Last Sunday, I rolled over the 24 hour mark. A full day spent beneath the surface. It seems like I’ve been diving for much longer than I have which is just under eleven months.
In that time, I’ve noticed some changes. Changes in how I view the world and changes in myself. In diving you have to breathe. Losing control and taking short shallow breaths or holding it can hurt or kill you. So you have to relax. I love that. A physical activity that allows you complete immersion in nature and requires you to relax and be in the moment. Over time this starts to overlap with daily life - and who doesn’t want that?
When you decide to get certified, you have these ideas in your head about the sport that may or may not be true. You might put limits on where you will and won’t dive. You might think you can’t do it because you’re uncomfortable in the water, claustrophobic, afraid of the ocean or quarries, or you don’t like things touching your face. EVERYBODY FEELS THIS WAY. Everybody has at least some apprehension when they’re sitting on top, ready to descend into the unknown. A good instructor will help you overcome these fears. Continuing to dive allows you to manage and eventually conquer them.
The same decision led us here to Underwater.World. It led me to new friends and new experiences. It got me outside in the winter time to play in cold water. It’s taking me to the Bahamas later this year. It will continue to lead me down paths and open doors I’d only dreamed about. Diving isn’t really about the diving. It’s not about the gear or the visibility or the depth. It’s about you.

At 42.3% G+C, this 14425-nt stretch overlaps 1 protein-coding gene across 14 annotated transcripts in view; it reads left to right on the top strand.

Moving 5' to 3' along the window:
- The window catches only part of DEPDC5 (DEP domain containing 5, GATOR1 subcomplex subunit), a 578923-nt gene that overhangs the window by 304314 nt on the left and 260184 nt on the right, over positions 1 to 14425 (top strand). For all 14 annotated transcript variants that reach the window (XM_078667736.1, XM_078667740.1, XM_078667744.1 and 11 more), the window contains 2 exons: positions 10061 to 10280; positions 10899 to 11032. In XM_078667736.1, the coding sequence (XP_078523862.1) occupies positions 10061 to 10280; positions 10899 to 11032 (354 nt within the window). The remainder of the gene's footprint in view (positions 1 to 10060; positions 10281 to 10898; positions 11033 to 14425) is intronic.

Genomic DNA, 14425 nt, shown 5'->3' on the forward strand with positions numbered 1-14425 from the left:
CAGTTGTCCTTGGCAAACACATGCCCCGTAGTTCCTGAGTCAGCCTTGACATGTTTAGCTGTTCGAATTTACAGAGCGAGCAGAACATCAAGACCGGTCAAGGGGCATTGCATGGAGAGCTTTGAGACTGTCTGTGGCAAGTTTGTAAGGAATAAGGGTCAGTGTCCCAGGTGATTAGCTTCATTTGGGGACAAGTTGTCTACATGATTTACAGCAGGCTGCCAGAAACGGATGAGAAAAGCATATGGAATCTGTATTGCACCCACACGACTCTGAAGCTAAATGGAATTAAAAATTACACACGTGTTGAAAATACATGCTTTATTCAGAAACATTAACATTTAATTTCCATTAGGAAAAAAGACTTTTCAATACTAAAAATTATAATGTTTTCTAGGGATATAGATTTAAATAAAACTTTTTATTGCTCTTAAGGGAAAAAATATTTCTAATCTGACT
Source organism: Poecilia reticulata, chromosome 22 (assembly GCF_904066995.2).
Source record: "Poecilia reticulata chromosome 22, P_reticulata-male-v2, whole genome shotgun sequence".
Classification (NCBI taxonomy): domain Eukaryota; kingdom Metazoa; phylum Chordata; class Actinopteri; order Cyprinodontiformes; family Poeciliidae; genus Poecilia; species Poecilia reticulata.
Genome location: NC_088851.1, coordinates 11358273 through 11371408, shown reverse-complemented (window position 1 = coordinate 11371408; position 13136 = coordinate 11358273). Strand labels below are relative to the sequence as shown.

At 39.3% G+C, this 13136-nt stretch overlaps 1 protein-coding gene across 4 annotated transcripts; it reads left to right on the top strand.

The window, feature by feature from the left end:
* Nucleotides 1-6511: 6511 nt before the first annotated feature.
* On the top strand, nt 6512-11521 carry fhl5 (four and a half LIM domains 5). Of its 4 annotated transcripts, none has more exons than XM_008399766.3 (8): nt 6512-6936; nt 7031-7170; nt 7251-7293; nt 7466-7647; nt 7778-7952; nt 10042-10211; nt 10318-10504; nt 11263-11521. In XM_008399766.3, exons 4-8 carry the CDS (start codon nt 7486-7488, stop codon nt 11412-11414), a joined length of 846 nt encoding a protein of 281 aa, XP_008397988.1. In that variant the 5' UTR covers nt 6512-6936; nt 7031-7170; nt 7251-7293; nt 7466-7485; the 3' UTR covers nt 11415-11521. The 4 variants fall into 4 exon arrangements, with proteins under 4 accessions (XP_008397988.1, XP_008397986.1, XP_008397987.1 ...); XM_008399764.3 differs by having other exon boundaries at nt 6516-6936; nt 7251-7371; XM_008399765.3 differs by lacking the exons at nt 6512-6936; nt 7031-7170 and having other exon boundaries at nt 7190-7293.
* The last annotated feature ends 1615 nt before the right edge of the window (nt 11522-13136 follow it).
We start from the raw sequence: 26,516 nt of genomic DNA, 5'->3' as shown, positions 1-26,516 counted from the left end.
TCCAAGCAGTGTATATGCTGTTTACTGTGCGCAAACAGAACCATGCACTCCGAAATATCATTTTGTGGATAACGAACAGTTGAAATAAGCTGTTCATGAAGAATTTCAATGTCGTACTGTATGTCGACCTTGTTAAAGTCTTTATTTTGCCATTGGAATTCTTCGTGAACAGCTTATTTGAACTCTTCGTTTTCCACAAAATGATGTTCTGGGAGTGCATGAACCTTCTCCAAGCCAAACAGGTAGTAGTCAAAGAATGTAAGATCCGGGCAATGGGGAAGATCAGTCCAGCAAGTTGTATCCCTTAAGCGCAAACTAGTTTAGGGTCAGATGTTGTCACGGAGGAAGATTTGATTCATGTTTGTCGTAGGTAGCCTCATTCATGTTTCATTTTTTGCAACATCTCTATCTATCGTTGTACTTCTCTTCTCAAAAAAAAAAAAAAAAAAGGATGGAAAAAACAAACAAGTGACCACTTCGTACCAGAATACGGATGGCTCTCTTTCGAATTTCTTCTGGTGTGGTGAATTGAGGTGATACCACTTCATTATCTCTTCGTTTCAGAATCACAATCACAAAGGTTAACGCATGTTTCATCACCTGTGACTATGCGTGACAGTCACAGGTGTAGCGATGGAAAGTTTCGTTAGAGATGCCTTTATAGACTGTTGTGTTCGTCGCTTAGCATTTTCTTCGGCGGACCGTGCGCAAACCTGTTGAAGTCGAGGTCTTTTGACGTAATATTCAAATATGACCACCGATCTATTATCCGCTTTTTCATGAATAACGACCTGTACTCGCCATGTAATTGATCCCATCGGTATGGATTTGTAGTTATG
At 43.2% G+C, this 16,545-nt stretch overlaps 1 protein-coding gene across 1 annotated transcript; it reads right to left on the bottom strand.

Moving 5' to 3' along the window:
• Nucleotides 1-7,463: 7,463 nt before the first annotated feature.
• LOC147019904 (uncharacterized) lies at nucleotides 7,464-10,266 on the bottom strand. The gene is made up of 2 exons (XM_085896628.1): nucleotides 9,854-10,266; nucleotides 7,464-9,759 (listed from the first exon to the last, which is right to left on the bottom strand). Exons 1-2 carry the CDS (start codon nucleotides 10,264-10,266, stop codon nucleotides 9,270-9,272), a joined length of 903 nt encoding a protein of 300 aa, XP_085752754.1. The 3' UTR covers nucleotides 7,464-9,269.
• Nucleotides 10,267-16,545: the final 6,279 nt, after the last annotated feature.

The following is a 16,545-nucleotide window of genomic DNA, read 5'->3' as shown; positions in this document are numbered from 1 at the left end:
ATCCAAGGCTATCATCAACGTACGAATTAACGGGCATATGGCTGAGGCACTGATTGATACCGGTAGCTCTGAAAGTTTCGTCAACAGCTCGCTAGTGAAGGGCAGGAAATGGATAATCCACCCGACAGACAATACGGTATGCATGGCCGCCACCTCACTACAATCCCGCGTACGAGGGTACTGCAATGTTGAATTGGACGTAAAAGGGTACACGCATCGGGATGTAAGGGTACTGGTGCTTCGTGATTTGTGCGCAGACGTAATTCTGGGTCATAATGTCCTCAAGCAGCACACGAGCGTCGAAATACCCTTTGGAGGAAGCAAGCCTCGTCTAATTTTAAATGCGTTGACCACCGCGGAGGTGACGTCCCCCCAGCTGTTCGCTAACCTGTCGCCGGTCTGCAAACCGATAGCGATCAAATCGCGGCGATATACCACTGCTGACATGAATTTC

Everybody talks about the trips they want to take and the sights they want to see. They talk about hobbies they would have and the things they would do if they only had more time or more money. The truth is that we all get 24 hours in a day. How you spend it is up to you. The only faraway isle many will ever see is “someday I’ll”....
Whatever gets you out there is most important. Whatever brings out more of the best in you. It doesn’t have to be diving. Venturing into anything new that makes you take on a new perspective develops you as a person. Even if you never do it again. I knew right away diving would change things. I just didn’t know it would lead me here.
Lest I sound like I know what I’m talking about, I’m certainly not a “good” diver yet. A day underwater isn’t that much. I’m only 62 dives in and most have been relatively short. I haven’t dove any exotic locales yet and I’ve never been on a liveaboard. I guess I’m here to say none of that matters. I’ll get there eventually. Diving is one of the only things where I have found this to be true - it’s about the road, not the inn. The journey-not the destination.
To many more adventures.